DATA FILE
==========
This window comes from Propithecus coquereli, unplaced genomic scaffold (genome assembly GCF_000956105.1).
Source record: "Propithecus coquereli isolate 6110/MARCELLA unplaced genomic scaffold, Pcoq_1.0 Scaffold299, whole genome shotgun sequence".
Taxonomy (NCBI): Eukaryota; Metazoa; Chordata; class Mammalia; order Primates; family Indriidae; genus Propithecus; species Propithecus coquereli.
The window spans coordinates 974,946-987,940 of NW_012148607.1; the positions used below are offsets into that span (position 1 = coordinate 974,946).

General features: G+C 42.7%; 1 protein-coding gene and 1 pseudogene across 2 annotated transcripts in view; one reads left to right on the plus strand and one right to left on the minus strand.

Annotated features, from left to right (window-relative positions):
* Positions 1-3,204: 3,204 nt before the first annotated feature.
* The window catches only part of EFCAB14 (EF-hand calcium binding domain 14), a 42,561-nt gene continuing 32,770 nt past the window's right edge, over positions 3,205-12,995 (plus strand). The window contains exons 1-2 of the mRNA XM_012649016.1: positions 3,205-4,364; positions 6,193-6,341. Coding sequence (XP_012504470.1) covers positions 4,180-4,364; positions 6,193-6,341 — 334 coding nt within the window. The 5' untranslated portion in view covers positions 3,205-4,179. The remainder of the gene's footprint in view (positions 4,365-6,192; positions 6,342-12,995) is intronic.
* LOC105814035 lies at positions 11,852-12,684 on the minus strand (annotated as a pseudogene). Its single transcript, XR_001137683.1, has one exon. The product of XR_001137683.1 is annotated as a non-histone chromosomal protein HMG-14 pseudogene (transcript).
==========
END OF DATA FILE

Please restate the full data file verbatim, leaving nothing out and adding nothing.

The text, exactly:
This window comes from Propithecus coquereli, unplaced genomic scaffold (genome assembly GCF_000956105.1).
Source record: "Propithecus coquereli isolate 6110/MARCELLA unplaced genomic scaffold, Pcoq_1.0 Scaffold299, whole genome shotgun sequence".
Taxonomy (NCBI): Eukaryota; Metazoa; Chordata; class Mammalia; order Primates; family Indriidae; genus Propithecus; species Propithecus coquereli.
The window spans coordinates 974,946-987,940 of NW_012148607.1; the positions used below are offsets into that span (position 1 = coordinate 974,946).

General features: G+C 42.7%; 1 protein-coding gene and 1 pseudogene across 2 annotated transcripts in view; one reads left to right on the plus strand and one right to left on the minus strand.

Annotated features, from left to right (window-relative positions):
* Positions 1-3,204: 3,204 nt before the first annotated feature.
* The window catches only part of EFCAB14 (EF-hand calcium binding domain 14), a 42,561-nt gene continuing 32,770 nt past the window's right edge, over positions 3,205-12,995 (plus strand). The window contains exons 1-2 of the mRNA XM_012649016.1: positions 3,205-4,364; positions 6,193-6,341. Coding sequence (XP_012504470.1) covers positions 4,180-4,364; positions 6,193-6,341 — 334 coding nt within the window. The 5' untranslated portion in view covers positions 3,205-4,179. The remainder of the gene's footprint in view (positions 4,365-6,192; positions 6,342-12,995) is intronic.
* LOC105814035 lies at positions 11,852-12,684 on the minus strand (annotated as a pseudogene). Its single transcript, XR_001137683.1, has one exon. The product of XR_001137683.1 is annotated as a non-histone chromosomal protein HMG-14 pseudogene (transcript).